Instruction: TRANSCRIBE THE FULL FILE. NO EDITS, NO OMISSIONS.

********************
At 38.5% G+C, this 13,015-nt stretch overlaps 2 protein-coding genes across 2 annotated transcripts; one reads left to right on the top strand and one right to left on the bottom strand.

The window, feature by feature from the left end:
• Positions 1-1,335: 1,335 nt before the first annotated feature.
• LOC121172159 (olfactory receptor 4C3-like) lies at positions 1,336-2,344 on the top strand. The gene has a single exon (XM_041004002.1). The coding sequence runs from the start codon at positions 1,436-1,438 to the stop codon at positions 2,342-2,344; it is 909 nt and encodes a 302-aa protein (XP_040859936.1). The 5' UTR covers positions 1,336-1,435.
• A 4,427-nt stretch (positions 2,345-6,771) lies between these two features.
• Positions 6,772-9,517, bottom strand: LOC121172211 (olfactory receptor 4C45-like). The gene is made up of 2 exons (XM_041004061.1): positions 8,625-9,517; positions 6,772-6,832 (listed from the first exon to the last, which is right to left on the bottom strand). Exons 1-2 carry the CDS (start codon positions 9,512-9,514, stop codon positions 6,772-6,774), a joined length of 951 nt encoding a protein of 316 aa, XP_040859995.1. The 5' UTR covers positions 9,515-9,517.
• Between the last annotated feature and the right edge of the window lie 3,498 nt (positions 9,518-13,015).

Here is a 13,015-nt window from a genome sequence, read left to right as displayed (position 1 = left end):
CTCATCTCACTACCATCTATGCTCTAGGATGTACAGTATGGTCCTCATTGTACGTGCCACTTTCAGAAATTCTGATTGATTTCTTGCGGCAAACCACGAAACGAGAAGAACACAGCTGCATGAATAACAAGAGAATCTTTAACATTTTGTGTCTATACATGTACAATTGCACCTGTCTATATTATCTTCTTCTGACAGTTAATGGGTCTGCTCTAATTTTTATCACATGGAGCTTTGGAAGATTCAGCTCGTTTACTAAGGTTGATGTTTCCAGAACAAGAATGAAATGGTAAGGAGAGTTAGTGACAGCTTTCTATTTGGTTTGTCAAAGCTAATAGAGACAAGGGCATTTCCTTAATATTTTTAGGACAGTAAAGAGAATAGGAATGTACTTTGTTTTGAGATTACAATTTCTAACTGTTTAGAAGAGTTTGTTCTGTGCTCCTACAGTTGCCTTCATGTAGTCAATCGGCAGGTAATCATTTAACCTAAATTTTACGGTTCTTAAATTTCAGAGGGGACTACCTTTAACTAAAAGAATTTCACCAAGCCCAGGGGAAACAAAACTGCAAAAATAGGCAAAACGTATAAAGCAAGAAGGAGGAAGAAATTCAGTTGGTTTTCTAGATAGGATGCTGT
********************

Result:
At 38.5% G+C, this 13,015-nt stretch overlaps 2 protein-coding genes across 2 annotated transcripts; one reads left to right on the top strand and one right to left on the bottom strand.

The window, feature by feature from the left end:
• Positions 1-1,335: 1,335 nt before the first annotated feature.
• LOC121172159 (olfactory receptor 4C3-like) lies at positions 1,336-2,344 on the top strand. The gene has a single exon (XM_041004002.1). The coding sequence runs from the start codon at positions 1,436-1,438 to the stop codon at positions 2,342-2,344; it is 909 nt and encodes a 302-aa protein (XP_040859936.1). The 5' UTR covers positions 1,336-1,435.
• A 4,427-nt stretch (positions 2,345-6,771) lies between these two features.
• Positions 6,772-9,517, bottom strand: LOC121172211 (olfactory receptor 4C45-like). The gene is made up of 2 exons (XM_041004061.1): positions 8,625-9,517; positions 6,772-6,832 (listed from the first exon to the last, which is right to left on the bottom strand). Exons 1-2 carry the CDS (start codon positions 9,512-9,514, stop codon positions 6,772-6,774), a joined length of 951 nt encoding a protein of 316 aa, XP_040859995.1. The 5' UTR covers positions 9,515-9,517.
• Between the last annotated feature and the right edge of the window lie 3,498 nt (positions 9,518-13,015).

Here is a 13,015-nt window from a genome sequence, read left to right as displayed (position 1 = left end):
CTCATCTCACTACCATCTATGCTCTAGGATGTACAGTATGGTCCTCATTGTACGTGCCACTTTCAGAAATTCTGATTGATTTCTTGCGGCAAACCACGAAACGAGAAGAACACAGCTGCATGAATAACAAGAGAATCTTTAACATTTTGTGTCTATACATGTACAATTGCACCTGTCTATATTATCTTCTTCTGACAGTTAATGGGTCTGCTCTAATTTTTATCACATGGAGCTTTGGAAGATTCAGCTCGTTTACTAAGGTTGATGTTTCCAGAACAAGAATGAAATGGTAAGGAGAGTTAGTGACAGCTTTCTATTTGGTTTGTCAAAGCTAATAGAGACAAGGGCATTTCCTTAATATTTTTAGGACAGTAAAGAGAATAGGAATGTACTTTGTTTTGAGATTACAATTTCTAACTGTTTAGAAGAGTTTGTTCTGTGCTCCTACAGTTGCCTTCATGTAGTCAATCGGCAGGTAATCATTTAACCTAAATTTTACGGTTCTTAAATTTCAGAGGGGACTACCTTTAACTAAAAGAATTTCACCAAGCCCAGGGGAAACAAAACTGCAAAAATAGGCAAAACGTATAAAGCAAGAAGGAGGAAGAAATTCAGTTGGTTTTCTAGATAGGATGCTGT